Today, nearly 20 states currently have strict abortion bans, with some states completely banning abortion with no exceptions for rape or incest. In the states with the strictest abortion bans, there are more than 40 state and federal women’s prisons, many of which incarcerate pregnant inmates. State institutions will follow their state’s laws, banning abortion access for pregnant inmates. As of now, federal incarceration facilities still guarantee abortion access. But, if that federal prison is located in Alabama, where abortion is outlawed, will that prison fly a pregnant inmate to an “abortion-friendly” state to access an abortion? It’s safe to assume it will not.

According to the Prison Policy Initiative, “there are an estimated 58,000 admissions of pregnant women into jails and prisons every year.” Without the constitutional protections guaranteed under Roe, a majority of those pregnant inmates will lose their right to bodily autonomy and will be forced to carry pregnancies against their will.

When incarcerated people undergo pregnancies behind bars, they are subjected to a high-risk pregnancy. Prisons and jails are built as inherently gendered environments, initially designed for men. These institutions were never invented to cater to the needs of women, let alone pregnant women.

For pregnant inmates, there is a lack of regulation around prenatal care, with some institutions providing none at all. Incarcerated pregnant inmates are forced to wear ill-fitting uniforms, sleep on thin mattresses on cement slabs, have no control over their sleeping needs, lack adequate nutrition for a healthy pregnancy and are often neglected when needing pregnancy-related medical care. For incarcerated people, correctional officers become first responders. These ill-trained officers are notorious for neglecting pregnant inmates when they have experienced miscarriages, contractions, severe bleeding and other serious medical needs.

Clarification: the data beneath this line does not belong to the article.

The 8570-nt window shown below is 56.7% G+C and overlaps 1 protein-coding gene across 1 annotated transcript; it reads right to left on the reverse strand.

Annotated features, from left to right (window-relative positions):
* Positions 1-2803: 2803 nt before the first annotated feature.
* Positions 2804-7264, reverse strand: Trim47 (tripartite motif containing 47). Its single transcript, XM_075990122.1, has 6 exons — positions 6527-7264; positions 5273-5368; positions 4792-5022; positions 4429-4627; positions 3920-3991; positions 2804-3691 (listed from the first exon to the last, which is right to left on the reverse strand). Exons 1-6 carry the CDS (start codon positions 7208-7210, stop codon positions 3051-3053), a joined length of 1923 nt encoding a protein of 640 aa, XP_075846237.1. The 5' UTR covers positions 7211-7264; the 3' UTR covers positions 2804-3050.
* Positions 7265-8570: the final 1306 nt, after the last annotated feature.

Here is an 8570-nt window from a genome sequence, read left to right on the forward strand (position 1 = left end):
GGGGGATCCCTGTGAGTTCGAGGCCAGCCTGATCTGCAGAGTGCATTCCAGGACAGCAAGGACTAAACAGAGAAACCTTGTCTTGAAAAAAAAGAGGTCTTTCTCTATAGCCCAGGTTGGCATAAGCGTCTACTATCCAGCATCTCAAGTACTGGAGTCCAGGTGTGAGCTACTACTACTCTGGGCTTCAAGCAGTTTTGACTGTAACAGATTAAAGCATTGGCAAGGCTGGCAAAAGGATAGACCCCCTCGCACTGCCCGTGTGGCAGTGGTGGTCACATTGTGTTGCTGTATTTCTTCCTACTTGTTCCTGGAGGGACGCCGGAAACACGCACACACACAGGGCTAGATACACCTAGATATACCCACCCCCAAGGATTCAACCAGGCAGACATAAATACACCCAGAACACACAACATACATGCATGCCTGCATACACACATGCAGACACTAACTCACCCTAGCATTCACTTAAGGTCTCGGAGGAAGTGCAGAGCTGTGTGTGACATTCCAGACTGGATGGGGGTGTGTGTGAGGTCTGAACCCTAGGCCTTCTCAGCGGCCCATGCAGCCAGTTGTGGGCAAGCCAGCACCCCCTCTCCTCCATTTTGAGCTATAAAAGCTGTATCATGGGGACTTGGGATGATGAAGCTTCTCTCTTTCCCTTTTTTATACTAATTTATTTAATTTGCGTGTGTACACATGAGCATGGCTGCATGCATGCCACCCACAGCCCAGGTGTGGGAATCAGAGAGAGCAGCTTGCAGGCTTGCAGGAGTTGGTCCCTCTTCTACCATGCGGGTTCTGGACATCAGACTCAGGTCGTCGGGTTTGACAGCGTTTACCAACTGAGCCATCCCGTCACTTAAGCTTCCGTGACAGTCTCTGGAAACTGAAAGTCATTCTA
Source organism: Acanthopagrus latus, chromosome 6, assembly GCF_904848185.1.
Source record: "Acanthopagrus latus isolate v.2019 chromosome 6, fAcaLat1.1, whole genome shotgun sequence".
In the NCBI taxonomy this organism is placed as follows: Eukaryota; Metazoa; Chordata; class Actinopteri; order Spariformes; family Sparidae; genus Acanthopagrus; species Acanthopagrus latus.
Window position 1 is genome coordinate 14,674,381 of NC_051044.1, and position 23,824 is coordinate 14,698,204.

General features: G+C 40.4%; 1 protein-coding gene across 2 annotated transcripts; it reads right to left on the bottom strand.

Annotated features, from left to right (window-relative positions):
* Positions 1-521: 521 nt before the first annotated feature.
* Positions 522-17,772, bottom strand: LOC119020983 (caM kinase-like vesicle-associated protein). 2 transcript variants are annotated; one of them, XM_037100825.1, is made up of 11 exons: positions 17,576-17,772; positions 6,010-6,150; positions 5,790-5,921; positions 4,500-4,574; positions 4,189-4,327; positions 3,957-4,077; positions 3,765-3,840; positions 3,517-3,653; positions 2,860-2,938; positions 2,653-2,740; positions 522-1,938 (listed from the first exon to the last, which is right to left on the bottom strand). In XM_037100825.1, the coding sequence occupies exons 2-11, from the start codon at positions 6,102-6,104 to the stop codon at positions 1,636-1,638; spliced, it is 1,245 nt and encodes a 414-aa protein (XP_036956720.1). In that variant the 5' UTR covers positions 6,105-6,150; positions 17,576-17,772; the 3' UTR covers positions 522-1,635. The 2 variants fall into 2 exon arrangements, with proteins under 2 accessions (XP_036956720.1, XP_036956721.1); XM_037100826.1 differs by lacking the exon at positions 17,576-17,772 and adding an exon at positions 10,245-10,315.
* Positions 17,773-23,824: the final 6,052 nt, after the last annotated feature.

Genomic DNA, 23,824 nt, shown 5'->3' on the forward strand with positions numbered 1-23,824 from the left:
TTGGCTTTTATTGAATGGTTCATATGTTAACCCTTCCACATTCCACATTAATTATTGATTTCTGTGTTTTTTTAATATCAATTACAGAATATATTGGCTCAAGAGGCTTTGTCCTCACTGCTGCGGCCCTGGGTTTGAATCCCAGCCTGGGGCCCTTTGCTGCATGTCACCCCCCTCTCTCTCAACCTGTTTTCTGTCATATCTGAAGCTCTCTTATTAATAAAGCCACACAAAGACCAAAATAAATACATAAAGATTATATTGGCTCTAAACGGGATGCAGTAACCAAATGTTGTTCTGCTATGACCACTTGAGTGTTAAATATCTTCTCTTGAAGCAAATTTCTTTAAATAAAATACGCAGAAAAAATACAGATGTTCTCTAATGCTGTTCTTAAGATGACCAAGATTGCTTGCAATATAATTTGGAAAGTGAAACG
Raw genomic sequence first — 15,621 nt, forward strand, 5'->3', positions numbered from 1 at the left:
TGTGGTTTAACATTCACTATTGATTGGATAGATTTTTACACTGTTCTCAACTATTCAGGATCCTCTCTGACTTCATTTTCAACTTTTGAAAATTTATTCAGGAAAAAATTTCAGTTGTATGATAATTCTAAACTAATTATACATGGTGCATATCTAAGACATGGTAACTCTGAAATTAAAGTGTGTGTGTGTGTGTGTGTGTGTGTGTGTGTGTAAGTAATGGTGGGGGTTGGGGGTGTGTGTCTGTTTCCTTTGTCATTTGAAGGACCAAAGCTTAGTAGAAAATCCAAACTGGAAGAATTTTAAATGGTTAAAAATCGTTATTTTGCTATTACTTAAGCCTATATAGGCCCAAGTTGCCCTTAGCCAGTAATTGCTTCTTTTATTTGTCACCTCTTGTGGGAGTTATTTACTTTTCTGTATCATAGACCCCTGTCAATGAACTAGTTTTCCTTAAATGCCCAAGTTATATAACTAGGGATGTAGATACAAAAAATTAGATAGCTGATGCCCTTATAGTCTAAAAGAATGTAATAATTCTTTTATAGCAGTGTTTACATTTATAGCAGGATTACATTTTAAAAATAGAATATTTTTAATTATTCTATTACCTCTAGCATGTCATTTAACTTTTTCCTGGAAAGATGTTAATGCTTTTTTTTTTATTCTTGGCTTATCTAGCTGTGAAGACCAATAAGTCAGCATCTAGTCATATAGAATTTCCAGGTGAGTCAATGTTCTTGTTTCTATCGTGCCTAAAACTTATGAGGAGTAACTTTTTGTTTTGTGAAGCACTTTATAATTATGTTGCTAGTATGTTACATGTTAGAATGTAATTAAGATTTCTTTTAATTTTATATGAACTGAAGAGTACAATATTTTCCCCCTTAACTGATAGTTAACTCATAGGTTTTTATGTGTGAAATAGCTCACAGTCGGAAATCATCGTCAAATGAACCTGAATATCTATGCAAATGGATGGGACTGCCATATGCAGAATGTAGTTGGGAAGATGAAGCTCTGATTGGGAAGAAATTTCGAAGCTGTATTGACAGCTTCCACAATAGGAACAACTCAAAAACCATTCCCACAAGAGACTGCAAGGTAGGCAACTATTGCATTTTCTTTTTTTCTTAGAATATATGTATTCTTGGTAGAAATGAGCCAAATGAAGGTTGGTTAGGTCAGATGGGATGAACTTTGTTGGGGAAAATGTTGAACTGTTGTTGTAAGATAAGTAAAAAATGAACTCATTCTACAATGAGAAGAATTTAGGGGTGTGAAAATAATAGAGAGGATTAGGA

During labor and delivery, humanity is stripped from pregnant as officers invade their intimate birthing process, shackling them to hospital beds and ignoring any doctor’s orders directed towards them. Regardless of the Eighth Amendment’s protection against cruel and unusual punishment, shackling pregnant inmates happens across the nation. When pregnant inmates are shackled during labor and delivery, they are subjected to a more painful and risky delivery. Perinatal shackling limits a doctor’s ability to perform routine assessments and life-saving procedures, as well as increases the pain levels experienced by mothers. Finally, once the baby is delivered, there are only a few options available for incarcerated mothers: adoption, foster care or giving the child to relatives. More often than not, the incarcerated mother will lose their parental rights over their newborn shortly after giving birth.

When a person is incarcerated, they are serving time behind bars as a punishment. It is fundamentally unfair that pregnant inmates are also given a second punishment: forced, unwanted pregnancies. In states where there are strict abortion bans, pregnant inmates cannot travel to receive abortions, cannot receive abortion pills in the mail and have no legal grounds to sue the state for reproductive healthcare needs. Without access to abortion, pregnant inmates will undoubtedly suffer the most. Being forced to carry unwanted pregnancies to term is a modern version of state-inflicted torture.

Molly Roth can be reached at [email protected].